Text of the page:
Since it was first introduced to Twitter by Chris Messina nearly a decade ago, the hashtag has transformed the way individuals across the globe discover, engage with, and share content. It's become a ubiquitous presence across nearly every type of media—online and off—changed hip hop music forever, and even helped galvanize social movements, from #BlackLivesMatter to the Arab Spring.
Now, mobile media app HI-FI wants to use the hashtag to revolutionize the way publishers connect with—and monetize—their digital audiences.
This week HI-FI launched Marketplace, a service through which publishers can purchase TagTopics, collections of curated news and lifestyle content organized by topic and deployed into users' interest-filtered news feeds. At HI-FI's core is the idea of the interest-driven network, designed to reduce clutter by only delivering content that is relevant to each individual user based on his or her passions and preferences.
"There is a social content consumption problem with some newsfeeds today as we currently know them, showing content irrelevant to our core interests," Sean Holzman, chief revenue officer at Bonnier, among the first publishers to leverage HI-FiIs platform, tells Folio:. "Our approach with HI-FI is on the basis of the interest graph, not the social graph. What our friends like doesn't always translate into what we like. We feel we can break through the social clutter through endemic enthusiast platforms like HI-FI."
When publishers purchase a TagTopic—#Cosmopolitan, #SportDiver, or #Basketball, to name a few—content can be automatically pulled into the feeds of that TagTopic's subscribers in real time as it appears on the publishers' website. It's not just for publishers, either; anyone can purchase a TagTopic for about $2.99 per year, and the first one's free.
Community building is the first step, and the HI-FI app offers a series of tools through which consumers can organically find new TagTopics that serve their interests.
Next comes monetization. As publishers continue to fight for revenue share in the increasingly unstable world of digital media, HI-FI partially markets itself as an alternative for those weary from "feeding on the scraps" of Facebook's multi-billion-dollar ad business.
"What we’re seeing with a lot of publishers is they’re shutting down their apps," HI-FI's chief digital officer, Christopher Yates, tells Folio:. "They’re not sure how to monetize mobile. They’re shutting down [their apps] because they’re just too expensive to keep developing. Basically, we take that burden away from them."
Likewise, mobile browsing is on the decline. An August 2015 report from Yahoo's Flurry Insights found that smartphone users spend just 10 percent of their time browsing the web and 90 percent in other apps, out of which Facebook, YouTube, and Snapchat dominate content consumption.
HI-FI offers three main forms of advertising, all of which are native in nature, according to Yates. The first is simply the ability to load any piece of native content that the publishers sell themselves into their TagTopic feed.
"They’re going to be able to deliver an ad opportunity within HI-FI to sell as an integrated approach," Yates tells Folio:. "They can treat HI-FI almost like it’s their own app. Anything they sell, they can monetize within the platform and keep 100% of the revenue."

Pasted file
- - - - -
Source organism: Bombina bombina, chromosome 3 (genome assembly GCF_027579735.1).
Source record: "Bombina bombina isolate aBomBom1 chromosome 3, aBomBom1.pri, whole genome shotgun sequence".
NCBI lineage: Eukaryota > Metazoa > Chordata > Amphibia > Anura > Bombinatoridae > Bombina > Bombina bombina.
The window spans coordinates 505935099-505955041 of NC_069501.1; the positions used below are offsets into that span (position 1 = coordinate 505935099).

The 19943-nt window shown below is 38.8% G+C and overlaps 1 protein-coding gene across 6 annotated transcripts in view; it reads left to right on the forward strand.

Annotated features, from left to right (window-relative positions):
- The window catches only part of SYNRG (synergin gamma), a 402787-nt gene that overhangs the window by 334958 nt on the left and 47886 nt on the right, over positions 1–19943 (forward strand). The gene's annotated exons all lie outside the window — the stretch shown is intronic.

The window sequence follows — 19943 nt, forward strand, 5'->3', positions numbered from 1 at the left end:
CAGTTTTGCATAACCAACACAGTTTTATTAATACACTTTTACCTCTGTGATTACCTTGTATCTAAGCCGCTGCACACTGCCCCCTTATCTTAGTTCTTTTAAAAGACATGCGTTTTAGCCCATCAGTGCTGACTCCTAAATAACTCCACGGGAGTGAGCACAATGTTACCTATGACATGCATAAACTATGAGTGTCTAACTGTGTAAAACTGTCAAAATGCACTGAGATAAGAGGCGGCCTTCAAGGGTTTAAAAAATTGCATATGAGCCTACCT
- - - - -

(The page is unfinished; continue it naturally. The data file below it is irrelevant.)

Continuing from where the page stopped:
Second, Hi-Fi, in partnership with Google, has allocated three different placements for Google's Native Express mobile ad units, which are automatically served to relevant TagTopics. After Google takes its cut, remaining revenue from those ad placements is split 50-50 between HI-FI and the TagTopic owner.
Finally, HI-FI plans to leverage its own sales team to sell advertising to brands in relevant communities. Like Native Express, revenue from those ads is split evenly between HI-FI and the TagTopic owner.
"Everything is going to be native," continues Yates. "We really want to make sure that we cater to the UI. It’s very important that audiences feel that this is a very organic approach. When we see a lot of other major publishing companies lose their subscriber base, lose their readership, lose their digital audience, it’s because there’s a lack of specific interest to them. Where these enthusiast brands are thriving, they’re not seeing those decreases because their users have a real emotional connection to their content. We don’t want to interrupt that experience."
For Bonnier, which has been especially active in exploring new audience touchpoints lately, HI-FI represents a new way to connect with and monetize those readers whose topical interests have already been established.
"With so many users absorbing content through the mainstream social platforms, we feel HI-FI represents an additional platform that allows us to continue to create a one-on-one dialogue with our ideal target consumers," adds Holzman. "We feel this is an endemic environment for our enthusiast brands, allowing us to natively monetize users while they consume our content—which they know and trust."
Whether or not HI-FI truly becomes the next great digital frontier for publishers (the Ponte Vedra, Florida-based startup first launched the app last March, but the Marketplace only debuted on Friday), it certainly appears to be drawing interest from several media companies as a means of both growing audiences and driving new revenue.
Already joining Bonnier's Active Interest group titles on the platform are magazine brands Cosmopolitan, The Economist, Esquire, Dwell, Men's Health, The New Yorker, Outside, People, Taste of Home, and Wired, among numerous others.
"We see this as a two-pronged approach benefiting from user acquisition and financial monetization," says Holzman. "We expect these users to join our TagTopic communities, where—apart from providing them with new content in real time—we'll be able to monetize this valuable audience through native mobile ad serving platforms."